The Compensation Puzzle
For accounting and finance managers, making the right job match involves knowing the market standards not just for salary, but for benefits as well.
By Anne Stuart
Want to cut to the chase with today’s finance and accounting salaries? Let the percentages tell the story.
Despite the otherwise sluggish economy, accounting and finance salaries continue to increase steadily: According to national industry estimates, starting salaries have risen an average of 3 to 5 percent annually for the past several years, with a few specialties—notably, regulatory-compliance or internal-audit expertise—sometimes racking up average increases of 10 percent or more.
But while it’s useful to know those national averages, it’s far more important for hiring managers to be familiar with the market rate—that is, the salary ranges that similar-size companies are paying for similar jobs both locally and in a particular industry.
For employers, such intelligence offers an added benefit: helping prevent turnover by making sure that they’re providing their existing accounting and finance employees with competitive compensation packages.
Gauging the Going Rates
The most effective way to find out who’s paying what: Ask.
Obtaining hard data on your own may require a big step: conducting or commissioning a market survey. The process—which involves asking HR representatives at other companies to answer a set of compensation-related questions—isn’t for the faint of heart. It requires:
preparing a comprehensive list of questions, customizing the models available in HR guides or online sources
contacting other employers and convincing them to share competitive information (often accomplished by offering to provide all participants with survey results in aggregate form)
actually conducting the survey via mail, e-mail or telephone, and
compiling and analyzing the results.
Understandably, many employers can’t justify the staff time needed to conduct a meaningful salary survey and they may be equally reluctant to hire an outside vendor to conduct the analysis due to the expense. To be sure that you are compensating your staff appropriately, please contact Hemphill Search Group. Dan Hemphill and the search executives on the Hemphill Search Group team are eager to provide insight regarding local market compensation. The Hemphill team is glad to assist their clients who have found that many national surveys often group positions into overly broad categories with equally wide salary ranges that just do not add value. The Hemphill Search Executives are able to provide current and accurate information based upon the specific position in question and the experience level of the person in the role today. All of this information is valuable as companies are making the necessary adjustments to ensure that salaries and total compensation packages are in-line with market rates as salaries in accounting and finance continue to escalate. Companies with national offices are also able to receive insight as Hemphill is able to leverage relationships with their fellow affiliates within AAFA, the oldest and largest alliance of executive search firms specializing in the recruitment and placement of finance and accounting professionals.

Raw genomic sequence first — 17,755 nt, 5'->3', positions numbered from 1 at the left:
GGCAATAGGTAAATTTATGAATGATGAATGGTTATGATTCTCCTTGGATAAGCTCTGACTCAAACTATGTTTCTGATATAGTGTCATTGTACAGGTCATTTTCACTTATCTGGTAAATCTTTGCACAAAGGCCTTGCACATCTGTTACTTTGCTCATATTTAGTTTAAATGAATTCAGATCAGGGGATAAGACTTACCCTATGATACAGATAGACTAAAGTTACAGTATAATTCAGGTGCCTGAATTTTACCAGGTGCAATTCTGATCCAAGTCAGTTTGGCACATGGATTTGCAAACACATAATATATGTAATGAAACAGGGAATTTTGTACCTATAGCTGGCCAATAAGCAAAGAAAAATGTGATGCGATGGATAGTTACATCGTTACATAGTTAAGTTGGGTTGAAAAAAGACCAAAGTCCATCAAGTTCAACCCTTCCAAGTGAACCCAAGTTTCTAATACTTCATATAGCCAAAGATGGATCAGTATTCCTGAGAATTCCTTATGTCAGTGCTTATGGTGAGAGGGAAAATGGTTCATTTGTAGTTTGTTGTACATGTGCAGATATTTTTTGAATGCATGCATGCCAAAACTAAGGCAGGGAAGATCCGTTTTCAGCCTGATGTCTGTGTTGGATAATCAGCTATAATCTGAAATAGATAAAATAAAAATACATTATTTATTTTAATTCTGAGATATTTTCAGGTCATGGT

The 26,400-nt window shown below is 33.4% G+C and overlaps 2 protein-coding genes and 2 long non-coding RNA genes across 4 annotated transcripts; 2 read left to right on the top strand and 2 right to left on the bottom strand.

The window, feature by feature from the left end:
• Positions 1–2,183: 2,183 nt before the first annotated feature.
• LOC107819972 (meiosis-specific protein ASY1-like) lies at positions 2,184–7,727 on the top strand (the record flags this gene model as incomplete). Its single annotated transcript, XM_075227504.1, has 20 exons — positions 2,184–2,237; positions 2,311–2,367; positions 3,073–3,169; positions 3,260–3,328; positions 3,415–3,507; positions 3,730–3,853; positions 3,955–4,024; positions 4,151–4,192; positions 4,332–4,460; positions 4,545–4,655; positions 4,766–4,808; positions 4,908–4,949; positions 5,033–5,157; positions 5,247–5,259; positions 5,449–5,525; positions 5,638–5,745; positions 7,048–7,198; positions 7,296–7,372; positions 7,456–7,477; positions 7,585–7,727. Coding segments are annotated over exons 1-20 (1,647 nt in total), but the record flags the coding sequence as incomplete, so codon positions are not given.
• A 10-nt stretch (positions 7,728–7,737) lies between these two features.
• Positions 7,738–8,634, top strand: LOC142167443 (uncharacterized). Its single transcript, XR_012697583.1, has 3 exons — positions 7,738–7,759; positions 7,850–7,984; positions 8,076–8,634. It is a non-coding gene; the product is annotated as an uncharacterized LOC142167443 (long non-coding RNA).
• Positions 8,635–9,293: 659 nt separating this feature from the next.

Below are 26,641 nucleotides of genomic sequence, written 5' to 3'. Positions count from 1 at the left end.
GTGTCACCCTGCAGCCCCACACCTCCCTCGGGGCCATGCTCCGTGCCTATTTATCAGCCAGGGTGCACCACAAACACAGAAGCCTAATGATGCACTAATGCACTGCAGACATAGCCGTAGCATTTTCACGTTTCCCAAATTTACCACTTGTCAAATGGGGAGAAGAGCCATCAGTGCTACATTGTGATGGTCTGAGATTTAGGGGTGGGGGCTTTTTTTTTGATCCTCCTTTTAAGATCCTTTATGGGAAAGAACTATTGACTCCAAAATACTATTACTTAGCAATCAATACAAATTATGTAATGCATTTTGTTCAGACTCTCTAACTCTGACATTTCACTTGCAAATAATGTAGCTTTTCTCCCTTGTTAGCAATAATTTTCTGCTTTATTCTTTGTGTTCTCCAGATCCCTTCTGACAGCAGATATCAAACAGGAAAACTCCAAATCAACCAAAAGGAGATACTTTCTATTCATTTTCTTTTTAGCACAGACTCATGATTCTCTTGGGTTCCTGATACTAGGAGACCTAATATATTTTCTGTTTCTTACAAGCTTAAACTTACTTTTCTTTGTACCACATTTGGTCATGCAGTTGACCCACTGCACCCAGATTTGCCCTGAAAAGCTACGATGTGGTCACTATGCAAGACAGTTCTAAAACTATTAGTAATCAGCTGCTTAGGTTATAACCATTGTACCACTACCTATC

Employers who do not adjust the salaries of current employees for fear of the added expense often times experience the greatest cost and loss. Most end up increasing the salary levels after several valuable members of the team have resigned due to being underpaid. After all, the high caliber employees are typically in highest demand and therefore the first to go. The cost of losing high caliber employees is far greater than most imagine; so winning companies are reducing costs by making incremental adjustments on a proactive basis.
Beyond the Paycheck
No question: The base salary is typically the strongest negotiating tool for the employer and the biggest consideration for the candidate. The Society of Human Resource Management, an Alexandria, Va.-based professional association, cites numerous surveys in which employees rank compensation as their top priority (not surprisingly, it’s also the No. 1 source of worker complaints about their jobs).
But, of course, companies can sweeten their salary offers by combining them with other desirable benefits: bonus potential, profit-sharing and 401(k) plans and high-quality health insurance, to name the most obvious. Other popular perks include anything that helps employees advance in their careers—for instance, tuition reimbursement and on-the-job training--and anything that helps them better balance their work and personal lives: child care assistance, flexible scheduling, part-time opportunities and work-from-home options (with the last being particularly appealing in these days of high gasoline prices). In competitive situations where salary offers are roughly equal, the availability of those other perks may well tip the scales in a particular employer’s favor.
Reaching that happy conclusion requires asking both existing and potential employees what they value most—and, when possible, making the necessary changes to ensure that your firm has a competitive advantage.